What is a Midden?
A ‘Midden’ is ‘a refuse heap, sometimes surviving as a layer or spread’ and they are typically comprised of shells, bones, charcoal and burnt stone (ASI 2015). They are, essentially, the piled up refuse generated from one or (more likely) several meals. Middens can tell archaeologists about the diet of those that created them and give an idea of their seasonal use (the time of year they were created can be determined based on the types of ‘seasonal’ shellfish found in the midden). Middens can date from the oldest known period of habitation in Ireland – the Mesolithic (c. 8000 BC – 4500 BC) – all the way through to the medieval period (5th-16th centuries AD).
The ASI currently includes 91 middens in the RMP for County Sligo and Martina’s Midden is the only one known at Rosses Point; the next closest examples are on nearby Oyster Island and Coney Island. Martina’s Midden is 6.5m in length, 1.2m at its widest point and varies between just 2cm and 10cm in thickness. The very thin layer of midden material could suggest that the site is a very temporary or short-term seasonal site, however it is also possible that what we see today is the final tapering edge of a much larger midden that may have been destroyed via erosion, or the tapering start of a midden, the rest of which might be preserved under the dune. The midden is lying on top of a stony subsoil and was covered by dune sands. The subsoil is not easily eroded and forms a good solid platform, whereas the dune sands were easily eroded by the tide or the wind. The adjacent dune sands are currently covered in marram grass – this is normally very good at stabilizing dunes and is often planted to protect vulnerable dune systems (such as at nearby Strandhill). However the positive effect of marram grass can be easily removed by people and animals continually walking over it.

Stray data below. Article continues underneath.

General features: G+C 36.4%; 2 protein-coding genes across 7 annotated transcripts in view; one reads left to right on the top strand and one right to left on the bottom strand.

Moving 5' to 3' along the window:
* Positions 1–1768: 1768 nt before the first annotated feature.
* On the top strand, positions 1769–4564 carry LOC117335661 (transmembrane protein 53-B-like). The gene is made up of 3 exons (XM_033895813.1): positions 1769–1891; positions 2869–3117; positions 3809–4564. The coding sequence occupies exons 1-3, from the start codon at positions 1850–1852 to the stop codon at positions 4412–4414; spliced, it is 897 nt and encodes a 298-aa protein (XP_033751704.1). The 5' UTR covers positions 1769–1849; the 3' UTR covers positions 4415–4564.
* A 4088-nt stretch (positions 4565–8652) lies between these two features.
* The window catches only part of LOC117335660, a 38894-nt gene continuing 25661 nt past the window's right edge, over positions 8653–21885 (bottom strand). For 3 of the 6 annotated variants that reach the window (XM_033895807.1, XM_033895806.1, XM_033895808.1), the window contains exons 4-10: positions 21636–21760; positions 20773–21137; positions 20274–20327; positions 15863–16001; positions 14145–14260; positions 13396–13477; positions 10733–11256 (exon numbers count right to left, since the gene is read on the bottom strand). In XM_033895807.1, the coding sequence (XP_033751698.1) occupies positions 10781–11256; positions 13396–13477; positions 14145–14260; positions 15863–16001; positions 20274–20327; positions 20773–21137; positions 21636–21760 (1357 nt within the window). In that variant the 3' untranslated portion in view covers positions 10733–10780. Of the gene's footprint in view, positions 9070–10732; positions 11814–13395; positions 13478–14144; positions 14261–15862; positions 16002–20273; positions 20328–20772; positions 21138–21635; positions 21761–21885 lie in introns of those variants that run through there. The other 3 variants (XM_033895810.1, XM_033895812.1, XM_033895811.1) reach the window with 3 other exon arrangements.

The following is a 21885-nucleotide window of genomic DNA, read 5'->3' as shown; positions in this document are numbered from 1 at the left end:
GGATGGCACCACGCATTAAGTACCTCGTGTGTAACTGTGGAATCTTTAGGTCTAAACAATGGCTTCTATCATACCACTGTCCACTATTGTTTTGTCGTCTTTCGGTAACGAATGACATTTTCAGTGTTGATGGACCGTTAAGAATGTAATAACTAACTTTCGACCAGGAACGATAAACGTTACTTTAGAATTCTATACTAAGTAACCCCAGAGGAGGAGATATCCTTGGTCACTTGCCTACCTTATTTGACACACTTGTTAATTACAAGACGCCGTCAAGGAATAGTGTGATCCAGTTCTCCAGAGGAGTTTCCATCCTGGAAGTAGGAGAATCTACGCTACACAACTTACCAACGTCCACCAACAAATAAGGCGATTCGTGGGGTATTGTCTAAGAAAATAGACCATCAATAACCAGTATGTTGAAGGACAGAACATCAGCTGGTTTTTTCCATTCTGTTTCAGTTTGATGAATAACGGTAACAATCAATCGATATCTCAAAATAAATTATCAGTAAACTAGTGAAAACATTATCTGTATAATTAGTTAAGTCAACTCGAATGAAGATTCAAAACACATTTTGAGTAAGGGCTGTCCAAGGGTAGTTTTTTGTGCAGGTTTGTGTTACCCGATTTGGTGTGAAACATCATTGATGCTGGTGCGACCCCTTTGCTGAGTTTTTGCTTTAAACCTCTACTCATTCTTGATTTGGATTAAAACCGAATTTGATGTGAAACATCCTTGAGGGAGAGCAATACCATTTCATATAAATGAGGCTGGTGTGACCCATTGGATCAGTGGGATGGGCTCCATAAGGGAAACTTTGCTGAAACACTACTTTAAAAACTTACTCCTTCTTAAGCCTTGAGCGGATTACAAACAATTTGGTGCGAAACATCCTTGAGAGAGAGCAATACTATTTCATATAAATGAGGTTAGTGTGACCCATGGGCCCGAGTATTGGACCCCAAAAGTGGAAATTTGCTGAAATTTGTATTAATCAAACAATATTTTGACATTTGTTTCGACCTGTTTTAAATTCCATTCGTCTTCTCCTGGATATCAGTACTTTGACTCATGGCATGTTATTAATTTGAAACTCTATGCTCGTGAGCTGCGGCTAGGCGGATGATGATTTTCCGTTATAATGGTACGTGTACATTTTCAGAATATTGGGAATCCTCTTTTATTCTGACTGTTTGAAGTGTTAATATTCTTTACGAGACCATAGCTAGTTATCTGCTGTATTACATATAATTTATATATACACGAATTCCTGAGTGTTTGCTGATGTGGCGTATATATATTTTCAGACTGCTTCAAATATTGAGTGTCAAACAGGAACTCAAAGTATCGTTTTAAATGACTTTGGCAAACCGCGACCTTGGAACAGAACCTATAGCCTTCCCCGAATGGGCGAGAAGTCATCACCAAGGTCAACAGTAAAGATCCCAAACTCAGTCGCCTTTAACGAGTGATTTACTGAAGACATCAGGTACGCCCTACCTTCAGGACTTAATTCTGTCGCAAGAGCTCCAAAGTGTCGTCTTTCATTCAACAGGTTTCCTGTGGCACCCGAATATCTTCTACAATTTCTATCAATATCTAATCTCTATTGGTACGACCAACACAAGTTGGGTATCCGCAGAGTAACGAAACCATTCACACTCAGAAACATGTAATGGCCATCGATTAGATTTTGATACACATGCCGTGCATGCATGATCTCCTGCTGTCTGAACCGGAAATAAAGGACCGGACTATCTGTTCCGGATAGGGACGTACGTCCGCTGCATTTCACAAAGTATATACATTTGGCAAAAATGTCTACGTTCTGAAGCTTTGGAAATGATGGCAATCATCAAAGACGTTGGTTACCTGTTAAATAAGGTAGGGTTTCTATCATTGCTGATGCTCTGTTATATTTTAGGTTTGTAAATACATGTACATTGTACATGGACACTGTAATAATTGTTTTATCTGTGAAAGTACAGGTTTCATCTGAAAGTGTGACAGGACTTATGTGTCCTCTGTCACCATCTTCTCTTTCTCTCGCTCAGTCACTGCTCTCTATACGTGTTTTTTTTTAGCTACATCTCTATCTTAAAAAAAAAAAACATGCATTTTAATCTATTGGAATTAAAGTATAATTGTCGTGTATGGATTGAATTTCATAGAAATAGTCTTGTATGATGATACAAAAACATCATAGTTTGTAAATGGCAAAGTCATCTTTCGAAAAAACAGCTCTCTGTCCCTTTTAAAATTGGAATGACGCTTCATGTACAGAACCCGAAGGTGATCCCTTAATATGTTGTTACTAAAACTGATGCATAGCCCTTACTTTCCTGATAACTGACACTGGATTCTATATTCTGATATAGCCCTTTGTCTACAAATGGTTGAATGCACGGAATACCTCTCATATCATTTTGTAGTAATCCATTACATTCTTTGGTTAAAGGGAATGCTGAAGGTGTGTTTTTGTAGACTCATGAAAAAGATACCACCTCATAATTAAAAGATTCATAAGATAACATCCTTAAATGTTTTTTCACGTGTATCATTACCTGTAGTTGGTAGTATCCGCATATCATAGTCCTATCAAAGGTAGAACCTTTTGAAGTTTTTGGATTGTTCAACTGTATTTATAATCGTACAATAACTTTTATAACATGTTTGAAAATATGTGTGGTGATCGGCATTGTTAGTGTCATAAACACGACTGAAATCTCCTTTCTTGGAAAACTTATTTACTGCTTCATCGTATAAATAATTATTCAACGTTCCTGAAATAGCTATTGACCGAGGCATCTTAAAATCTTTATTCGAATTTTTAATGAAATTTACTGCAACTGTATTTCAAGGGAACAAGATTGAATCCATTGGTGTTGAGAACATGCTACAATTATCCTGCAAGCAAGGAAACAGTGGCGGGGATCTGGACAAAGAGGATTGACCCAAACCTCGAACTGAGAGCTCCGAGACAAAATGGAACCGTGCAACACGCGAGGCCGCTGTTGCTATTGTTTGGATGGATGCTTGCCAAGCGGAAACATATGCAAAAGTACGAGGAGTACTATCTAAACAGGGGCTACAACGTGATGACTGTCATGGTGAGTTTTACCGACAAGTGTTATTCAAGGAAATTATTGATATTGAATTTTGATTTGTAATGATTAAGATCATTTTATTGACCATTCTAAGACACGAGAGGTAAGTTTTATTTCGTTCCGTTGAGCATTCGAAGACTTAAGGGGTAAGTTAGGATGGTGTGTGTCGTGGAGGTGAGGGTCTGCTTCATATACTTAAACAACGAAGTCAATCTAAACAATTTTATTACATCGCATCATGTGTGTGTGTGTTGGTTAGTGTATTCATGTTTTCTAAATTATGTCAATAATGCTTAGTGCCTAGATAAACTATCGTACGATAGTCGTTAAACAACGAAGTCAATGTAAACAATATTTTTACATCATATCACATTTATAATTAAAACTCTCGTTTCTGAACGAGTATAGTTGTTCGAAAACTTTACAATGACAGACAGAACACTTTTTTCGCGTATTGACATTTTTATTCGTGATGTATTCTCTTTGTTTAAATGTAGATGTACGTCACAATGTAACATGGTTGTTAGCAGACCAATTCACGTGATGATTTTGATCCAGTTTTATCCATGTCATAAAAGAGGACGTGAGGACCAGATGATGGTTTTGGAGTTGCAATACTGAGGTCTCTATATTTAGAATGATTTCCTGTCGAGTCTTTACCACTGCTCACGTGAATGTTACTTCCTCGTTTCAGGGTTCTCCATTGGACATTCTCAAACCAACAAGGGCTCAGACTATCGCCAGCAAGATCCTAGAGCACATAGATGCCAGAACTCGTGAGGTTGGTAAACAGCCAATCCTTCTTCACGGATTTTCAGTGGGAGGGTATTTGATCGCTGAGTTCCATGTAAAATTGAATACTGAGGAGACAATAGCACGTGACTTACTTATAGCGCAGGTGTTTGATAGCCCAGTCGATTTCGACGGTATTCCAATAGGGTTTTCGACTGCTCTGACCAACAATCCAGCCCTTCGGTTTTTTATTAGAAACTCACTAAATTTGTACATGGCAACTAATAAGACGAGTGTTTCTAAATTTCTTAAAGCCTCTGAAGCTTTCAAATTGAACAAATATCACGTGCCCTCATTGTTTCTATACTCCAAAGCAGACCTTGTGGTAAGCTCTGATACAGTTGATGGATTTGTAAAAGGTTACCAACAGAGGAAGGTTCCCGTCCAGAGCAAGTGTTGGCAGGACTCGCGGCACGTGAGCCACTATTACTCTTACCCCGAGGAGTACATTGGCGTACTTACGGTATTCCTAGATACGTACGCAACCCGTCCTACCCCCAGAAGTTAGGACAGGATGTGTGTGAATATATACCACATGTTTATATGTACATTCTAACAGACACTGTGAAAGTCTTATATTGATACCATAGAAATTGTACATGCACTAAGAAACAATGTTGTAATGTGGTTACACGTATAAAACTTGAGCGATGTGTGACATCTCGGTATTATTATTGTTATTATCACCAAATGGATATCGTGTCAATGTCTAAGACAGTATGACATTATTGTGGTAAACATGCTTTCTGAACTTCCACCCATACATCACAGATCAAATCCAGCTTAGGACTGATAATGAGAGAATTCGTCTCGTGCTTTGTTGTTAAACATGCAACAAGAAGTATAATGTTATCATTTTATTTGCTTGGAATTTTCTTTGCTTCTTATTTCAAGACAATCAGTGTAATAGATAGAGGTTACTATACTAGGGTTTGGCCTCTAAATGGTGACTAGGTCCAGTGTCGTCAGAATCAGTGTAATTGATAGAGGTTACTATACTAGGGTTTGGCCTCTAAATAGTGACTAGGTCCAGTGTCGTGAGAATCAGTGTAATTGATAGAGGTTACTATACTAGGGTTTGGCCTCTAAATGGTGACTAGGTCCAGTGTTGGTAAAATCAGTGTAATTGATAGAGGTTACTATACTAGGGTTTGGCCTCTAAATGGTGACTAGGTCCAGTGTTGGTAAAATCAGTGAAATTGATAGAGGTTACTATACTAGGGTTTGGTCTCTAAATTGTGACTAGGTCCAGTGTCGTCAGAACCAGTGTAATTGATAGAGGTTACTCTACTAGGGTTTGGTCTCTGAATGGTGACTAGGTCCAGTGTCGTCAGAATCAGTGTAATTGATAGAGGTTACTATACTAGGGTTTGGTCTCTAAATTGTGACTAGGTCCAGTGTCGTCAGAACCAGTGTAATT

Previous discoveries by the MASC Project (including middens, burnt mounds of stone and ancient peat shelves) were made by archaeologists – Martina is the first Citizen Scientist – a member of the public with no formal training in archaeological methods – to report a new monument to us. The midden could of course have turned out to be natural shell accumulation, or to have been a previously recorded monument, and those outcomes would still have validated the MASC Project aims (to raise awareness, educate and inform). As it happened, it was a previously undiscovered archaeological site found by a member of the public, which gives us reason to celebrate our first success!
Future Participation in the MASC Project
From Martina’s perspective, the experience is one which she is keen to pursue again. “I have been involved in organizing beach clean ups on behalf of our Sea Kayaking group before and because of that we had been invited to the Roadshow event in Sligo Yacht Club organised by Olivia Crossan of An Taisce Clean Coasts at which I heard about the MASC initiative for the first time”, said Martina. The NWSKA offers archaeologists a unique opportunity, she says “I thought that it would be a really worthwhile initiative for our organisation – North West Sea Kayaking Association – to get involved in as we paddle the coast of the North West, including many of the islands and other more remote parts, Thus we might spot newly exposed sites or artefacts in those areas where others might never be able to get to as easily and at a pace that makes it more possible to see more. NWSKA members were very supportive and we look forward to continuing to support the MASC Project initiative as it evolves in the future.”